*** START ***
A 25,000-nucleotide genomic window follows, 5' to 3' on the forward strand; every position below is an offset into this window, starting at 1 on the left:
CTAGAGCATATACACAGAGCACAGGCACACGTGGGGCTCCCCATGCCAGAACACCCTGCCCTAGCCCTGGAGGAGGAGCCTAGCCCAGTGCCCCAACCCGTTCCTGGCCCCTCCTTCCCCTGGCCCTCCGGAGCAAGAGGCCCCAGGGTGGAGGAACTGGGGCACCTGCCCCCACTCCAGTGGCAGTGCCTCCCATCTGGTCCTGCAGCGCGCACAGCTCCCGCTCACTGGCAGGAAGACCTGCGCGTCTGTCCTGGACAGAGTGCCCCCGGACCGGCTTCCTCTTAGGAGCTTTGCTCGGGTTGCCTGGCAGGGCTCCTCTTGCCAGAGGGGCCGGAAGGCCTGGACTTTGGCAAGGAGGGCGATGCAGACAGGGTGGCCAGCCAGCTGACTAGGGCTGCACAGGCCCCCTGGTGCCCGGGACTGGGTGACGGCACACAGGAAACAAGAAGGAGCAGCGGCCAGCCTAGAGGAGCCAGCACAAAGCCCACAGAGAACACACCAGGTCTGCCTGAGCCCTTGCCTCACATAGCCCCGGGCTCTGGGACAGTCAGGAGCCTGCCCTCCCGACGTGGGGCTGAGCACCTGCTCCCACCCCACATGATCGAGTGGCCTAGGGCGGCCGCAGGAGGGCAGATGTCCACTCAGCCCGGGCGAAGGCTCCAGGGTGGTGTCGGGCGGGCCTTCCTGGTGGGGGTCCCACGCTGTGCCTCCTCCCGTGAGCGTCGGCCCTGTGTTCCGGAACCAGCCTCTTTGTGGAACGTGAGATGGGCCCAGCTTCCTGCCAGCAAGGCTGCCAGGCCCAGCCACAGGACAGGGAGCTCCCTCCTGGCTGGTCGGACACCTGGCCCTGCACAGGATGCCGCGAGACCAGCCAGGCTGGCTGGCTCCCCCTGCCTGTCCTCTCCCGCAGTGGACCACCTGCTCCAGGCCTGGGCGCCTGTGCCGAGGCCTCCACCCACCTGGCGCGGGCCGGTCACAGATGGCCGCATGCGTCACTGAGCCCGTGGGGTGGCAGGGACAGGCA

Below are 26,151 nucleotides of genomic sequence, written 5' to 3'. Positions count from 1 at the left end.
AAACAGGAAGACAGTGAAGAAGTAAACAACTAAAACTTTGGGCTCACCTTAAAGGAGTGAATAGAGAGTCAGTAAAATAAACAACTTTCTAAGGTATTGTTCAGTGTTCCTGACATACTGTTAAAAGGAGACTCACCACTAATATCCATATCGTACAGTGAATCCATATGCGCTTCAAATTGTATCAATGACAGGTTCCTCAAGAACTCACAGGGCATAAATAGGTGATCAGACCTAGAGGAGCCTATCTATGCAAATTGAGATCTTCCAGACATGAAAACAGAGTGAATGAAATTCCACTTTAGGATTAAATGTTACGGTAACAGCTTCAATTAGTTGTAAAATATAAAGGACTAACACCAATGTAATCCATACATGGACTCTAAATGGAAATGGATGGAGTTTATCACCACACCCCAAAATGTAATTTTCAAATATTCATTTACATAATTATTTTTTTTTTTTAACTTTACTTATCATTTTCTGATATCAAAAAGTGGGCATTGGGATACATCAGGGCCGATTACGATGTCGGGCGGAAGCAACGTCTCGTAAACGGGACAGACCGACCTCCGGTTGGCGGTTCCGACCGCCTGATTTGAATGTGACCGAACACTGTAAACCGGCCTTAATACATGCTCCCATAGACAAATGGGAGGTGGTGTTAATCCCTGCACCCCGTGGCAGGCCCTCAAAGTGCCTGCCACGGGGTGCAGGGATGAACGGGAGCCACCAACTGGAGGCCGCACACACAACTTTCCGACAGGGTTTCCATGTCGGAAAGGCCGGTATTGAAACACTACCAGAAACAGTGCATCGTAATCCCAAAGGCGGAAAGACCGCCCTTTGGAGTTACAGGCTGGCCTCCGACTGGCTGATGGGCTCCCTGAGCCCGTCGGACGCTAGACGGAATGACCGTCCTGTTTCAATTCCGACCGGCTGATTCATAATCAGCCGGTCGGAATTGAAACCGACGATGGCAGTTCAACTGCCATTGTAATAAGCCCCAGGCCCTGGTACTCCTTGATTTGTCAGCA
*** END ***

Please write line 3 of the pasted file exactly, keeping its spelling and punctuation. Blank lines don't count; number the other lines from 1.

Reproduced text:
Below are 26,151 nucleotides of genomic sequence, written 5' to 3'. Positions count from 1 at the left end.